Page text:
Symbrac, called so among the Avareans, Sephirach among the Haddanái, Thegmache by the Varlanga and Seméresh in Arál Draván, stands among the Five and is the chief of the Nezhárin. The origin of the name Symbrac is not known. He claims the Throne of Fire Unending and Implacable. His is mastery over the Forges of the Velkánd in which were made many artifacts, and the mightiest weapons of both Gods and Men. He is among the oldest of the living Gods, and arose from those who dwelled in the world before the coming of men, but he has ever been the patron of humanity, and was specially beloved by the men of Mánthezar, though one old legend of the Vadzh tells that he tricked humanity to achieve godhood, and the Aharai Fragments suggest that he will betray mankind when the Last Days draw near. Symbrac watches over teachers and performers, and craftsmen who work in metal or crystal or words. His totem, and his form, is that of the Dragon, and even in mortal form his eyes ever blaze with fire and smoke as if from chaff cast upon molten metal. His colors are red and yellow, the colors of flame, and his metal is Gold. As holder of the Throne of Fire he is associated with the Sign of the Brazier, which was itself forged in his Inextinguishable Furnace.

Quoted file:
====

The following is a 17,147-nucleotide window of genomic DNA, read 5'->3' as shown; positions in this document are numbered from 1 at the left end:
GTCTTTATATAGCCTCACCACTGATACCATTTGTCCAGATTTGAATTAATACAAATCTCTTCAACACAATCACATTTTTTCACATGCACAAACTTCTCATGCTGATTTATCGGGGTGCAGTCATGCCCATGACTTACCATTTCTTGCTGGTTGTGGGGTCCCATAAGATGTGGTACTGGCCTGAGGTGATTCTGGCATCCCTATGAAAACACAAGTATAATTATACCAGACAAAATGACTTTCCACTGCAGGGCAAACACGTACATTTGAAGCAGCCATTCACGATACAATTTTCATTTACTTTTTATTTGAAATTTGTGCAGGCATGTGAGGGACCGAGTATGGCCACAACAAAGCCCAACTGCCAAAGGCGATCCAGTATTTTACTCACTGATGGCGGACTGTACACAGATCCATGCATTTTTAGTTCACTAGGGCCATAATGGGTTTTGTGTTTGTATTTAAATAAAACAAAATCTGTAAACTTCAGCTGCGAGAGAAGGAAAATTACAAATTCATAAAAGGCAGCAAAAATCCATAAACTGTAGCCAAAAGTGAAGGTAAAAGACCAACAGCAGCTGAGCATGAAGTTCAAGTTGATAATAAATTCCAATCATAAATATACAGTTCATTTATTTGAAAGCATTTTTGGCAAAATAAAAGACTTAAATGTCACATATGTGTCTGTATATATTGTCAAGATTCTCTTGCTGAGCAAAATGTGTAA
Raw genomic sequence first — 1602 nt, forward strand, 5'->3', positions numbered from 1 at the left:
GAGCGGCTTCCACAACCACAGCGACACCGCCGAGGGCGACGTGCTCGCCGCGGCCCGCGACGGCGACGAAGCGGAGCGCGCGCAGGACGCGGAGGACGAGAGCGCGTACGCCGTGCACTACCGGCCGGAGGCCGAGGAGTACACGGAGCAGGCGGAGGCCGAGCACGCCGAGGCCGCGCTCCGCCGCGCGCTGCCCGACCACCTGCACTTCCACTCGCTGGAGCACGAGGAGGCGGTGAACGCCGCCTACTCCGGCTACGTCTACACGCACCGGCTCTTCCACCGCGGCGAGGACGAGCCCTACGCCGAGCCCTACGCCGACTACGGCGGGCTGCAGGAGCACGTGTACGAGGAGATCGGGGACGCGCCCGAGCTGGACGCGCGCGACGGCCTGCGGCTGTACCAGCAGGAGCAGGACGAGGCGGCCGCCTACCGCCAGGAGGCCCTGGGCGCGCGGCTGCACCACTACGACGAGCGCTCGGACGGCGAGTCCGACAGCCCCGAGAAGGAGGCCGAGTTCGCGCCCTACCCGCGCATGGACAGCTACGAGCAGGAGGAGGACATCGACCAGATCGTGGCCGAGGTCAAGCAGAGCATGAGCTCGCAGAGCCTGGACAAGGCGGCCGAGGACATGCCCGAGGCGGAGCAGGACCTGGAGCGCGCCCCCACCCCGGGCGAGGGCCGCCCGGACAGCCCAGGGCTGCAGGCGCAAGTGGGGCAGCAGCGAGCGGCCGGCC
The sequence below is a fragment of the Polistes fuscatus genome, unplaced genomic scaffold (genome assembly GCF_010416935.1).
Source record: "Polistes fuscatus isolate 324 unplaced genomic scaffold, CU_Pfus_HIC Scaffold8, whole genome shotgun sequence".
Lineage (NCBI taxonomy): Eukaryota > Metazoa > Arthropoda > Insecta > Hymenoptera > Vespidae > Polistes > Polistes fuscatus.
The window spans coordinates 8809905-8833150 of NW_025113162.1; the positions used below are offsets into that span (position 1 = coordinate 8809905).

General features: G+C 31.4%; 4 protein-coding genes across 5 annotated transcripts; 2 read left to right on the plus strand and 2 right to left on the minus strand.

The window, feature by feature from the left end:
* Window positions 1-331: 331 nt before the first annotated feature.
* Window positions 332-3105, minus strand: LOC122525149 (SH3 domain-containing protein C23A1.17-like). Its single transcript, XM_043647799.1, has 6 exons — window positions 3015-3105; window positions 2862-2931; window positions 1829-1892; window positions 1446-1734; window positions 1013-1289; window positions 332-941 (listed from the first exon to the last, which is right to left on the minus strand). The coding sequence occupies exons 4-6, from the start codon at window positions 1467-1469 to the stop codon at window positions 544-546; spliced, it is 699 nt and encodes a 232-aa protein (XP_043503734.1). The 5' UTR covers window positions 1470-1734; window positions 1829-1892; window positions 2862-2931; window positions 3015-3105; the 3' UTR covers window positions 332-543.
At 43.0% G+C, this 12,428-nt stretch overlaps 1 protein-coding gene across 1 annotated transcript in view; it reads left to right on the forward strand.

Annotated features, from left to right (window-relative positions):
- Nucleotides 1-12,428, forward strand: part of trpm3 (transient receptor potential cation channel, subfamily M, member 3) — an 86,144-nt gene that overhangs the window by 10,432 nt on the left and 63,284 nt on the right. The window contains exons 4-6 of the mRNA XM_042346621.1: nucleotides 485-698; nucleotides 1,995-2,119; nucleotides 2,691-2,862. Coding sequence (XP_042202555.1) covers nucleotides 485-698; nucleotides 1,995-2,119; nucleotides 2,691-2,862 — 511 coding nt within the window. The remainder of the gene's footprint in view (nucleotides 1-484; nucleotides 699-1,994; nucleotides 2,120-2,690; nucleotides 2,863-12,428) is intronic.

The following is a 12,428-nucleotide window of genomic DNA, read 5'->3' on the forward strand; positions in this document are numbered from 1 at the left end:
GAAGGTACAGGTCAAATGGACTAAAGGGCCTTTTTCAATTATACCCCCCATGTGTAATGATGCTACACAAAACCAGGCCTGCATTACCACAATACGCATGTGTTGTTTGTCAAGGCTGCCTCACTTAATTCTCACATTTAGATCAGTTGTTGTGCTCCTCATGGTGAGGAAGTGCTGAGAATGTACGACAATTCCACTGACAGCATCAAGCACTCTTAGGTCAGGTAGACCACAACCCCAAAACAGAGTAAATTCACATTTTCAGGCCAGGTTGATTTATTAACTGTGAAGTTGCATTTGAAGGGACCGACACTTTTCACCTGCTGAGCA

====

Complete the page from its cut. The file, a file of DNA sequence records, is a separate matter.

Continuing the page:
The Merenneans, the native peoples of the Avúr Basin, venerate Symbrac especially, and he is hated by the Selureans whose war-goddess Velkyra covets the Throne of Fire. In Ar-Knešt he is seen as brother to Ilmántar the Sun, and is thus venerated among the lesser gods of that land. Many of the Princes of the Haddanái follow his ways, but not all, and his Temples are numerous and prosperous in that land. He is feared by the Vulteans, for his power is treacherous, but he is honored among them by smiths and artificers.
The worshippers of Symbrac burn offerings to him, sometimes grains and wood as in Avarean lands, but in the lands of the Hadd slaughtered animals are sacrificed and the savages of the Southern Reaches cast living men and women, sometimes willing but often not, into pits of fire in his name. In Vaarlanga lands smiths break bladed weapons and render them into ingots in veneration to him, then forge the new steel into swords and axes etched with the glyph of fire, to draw blood anew.
His temples are built around great wells in which a fire is set to burn eternally until the world itself is extinguished. His church has no center and no dominating hierarchy, but in Thacháya in Arál Draván there is a great temple to Seméresh visited by many pilgrims, for he was the great God of the Vádzh who dwelled there when the Laghá came. In Kelarh there is a mountain of fire that is seen as a sacred place to which van travel to cast offerings and see visions in the smoke.